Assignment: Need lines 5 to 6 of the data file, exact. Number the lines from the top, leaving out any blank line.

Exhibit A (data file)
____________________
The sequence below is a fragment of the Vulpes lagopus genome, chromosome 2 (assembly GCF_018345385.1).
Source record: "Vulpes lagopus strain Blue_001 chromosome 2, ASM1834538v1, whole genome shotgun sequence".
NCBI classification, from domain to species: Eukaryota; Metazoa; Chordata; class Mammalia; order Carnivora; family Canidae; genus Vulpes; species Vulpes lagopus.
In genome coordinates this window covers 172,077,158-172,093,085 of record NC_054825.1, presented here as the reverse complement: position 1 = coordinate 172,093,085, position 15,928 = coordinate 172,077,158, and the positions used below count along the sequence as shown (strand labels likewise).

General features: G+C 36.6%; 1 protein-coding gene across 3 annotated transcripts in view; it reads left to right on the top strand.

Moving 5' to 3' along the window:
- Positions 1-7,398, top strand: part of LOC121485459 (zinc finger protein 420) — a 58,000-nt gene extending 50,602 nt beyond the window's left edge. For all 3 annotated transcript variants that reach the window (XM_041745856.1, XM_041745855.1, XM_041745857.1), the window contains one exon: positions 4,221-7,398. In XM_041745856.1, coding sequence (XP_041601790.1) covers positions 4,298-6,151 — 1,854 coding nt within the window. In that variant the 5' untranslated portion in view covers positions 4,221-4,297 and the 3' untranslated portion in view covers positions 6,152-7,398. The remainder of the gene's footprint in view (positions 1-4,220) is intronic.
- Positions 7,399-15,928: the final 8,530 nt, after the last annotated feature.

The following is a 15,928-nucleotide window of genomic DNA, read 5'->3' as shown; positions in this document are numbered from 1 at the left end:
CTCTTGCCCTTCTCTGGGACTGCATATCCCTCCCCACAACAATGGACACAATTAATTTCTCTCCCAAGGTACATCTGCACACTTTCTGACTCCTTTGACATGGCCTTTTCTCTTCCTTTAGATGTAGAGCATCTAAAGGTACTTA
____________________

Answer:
General features: G+C 36.6%; 1 protein-coding gene across 3 annotated transcripts in view; it reads left to right on the top strand.

Moving 5' to 3' along the window: